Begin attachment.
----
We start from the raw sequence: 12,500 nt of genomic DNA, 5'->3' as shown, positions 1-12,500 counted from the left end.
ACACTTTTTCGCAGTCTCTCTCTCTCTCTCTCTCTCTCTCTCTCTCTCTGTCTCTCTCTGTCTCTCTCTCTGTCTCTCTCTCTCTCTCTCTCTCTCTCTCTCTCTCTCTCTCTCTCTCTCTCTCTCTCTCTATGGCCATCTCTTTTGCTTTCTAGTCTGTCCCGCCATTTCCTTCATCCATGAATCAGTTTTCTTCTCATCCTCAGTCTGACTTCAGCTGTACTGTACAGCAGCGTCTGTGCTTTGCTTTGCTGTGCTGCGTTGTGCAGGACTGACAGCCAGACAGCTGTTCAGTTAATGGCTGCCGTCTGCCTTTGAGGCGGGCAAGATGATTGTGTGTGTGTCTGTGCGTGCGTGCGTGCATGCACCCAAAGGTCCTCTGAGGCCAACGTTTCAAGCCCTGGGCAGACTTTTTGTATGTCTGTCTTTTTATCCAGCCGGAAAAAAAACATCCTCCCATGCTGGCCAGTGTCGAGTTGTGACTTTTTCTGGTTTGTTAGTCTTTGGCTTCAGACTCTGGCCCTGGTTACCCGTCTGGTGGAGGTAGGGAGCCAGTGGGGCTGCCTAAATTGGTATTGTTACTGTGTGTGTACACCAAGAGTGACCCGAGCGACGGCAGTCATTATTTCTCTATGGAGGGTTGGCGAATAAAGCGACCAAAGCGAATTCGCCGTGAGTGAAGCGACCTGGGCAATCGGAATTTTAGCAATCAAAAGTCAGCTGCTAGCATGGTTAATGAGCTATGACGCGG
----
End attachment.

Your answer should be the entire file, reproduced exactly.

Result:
We start from the raw sequence: 12,500 nt of genomic DNA, 5'->3' as shown, positions 1-12,500 counted from the left end.
ACACTTTTTCGCAGTCTCTCTCTCTCTCTCTCTCTCTCTCTCTCTCTCTGTCTCTCTCTGTCTCTCTCTCTGTCTCTCTCTCTCTCTCTCTCTCTCTCTCTCTCTCTCTCTCTCTCTCTCTCTCTCTCTCTATGGCCATCTCTTTTGCTTTCTAGTCTGTCCCGCCATTTCCTTCATCCATGAATCAGTTTTCTTCTCATCCTCAGTCTGACTTCAGCTGTACTGTACAGCAGCGTCTGTGCTTTGCTTTGCTGTGCTGCGTTGTGCAGGACTGACAGCCAGACAGCTGTTCAGTTAATGGCTGCCGTCTGCCTTTGAGGCGGGCAAGATGATTGTGTGTGTGTCTGTGCGTGCGTGCGTGCATGCACCCAAAGGTCCTCTGAGGCCAACGTTTCAAGCCCTGGGCAGACTTTTTGTATGTCTGTCTTTTTATCCAGCCGGAAAAAAAACATCCTCCCATGCTGGCCAGTGTCGAGTTGTGACTTTTTCTGGTTTGTTAGTCTTTGGCTTCAGACTCTGGCCCTGGTTACCCGTCTGGTGGAGGTAGGGAGCCAGTGGGGCTGCCTAAATTGGTATTGTTACTGTGTGTGTACACCAAGAGTGACCCGAGCGACGGCAGTCATTATTTCTCTATGGAGGGTTGGCGAATAAAGCGACCAAAGCGAATTCGCCGTGAGTGAAGCGACCTGGGCAATCGGAATTTTAGCAATCAAAAGTCAGCTGCTAGCATGGTTAATGAGCTATGACGCGG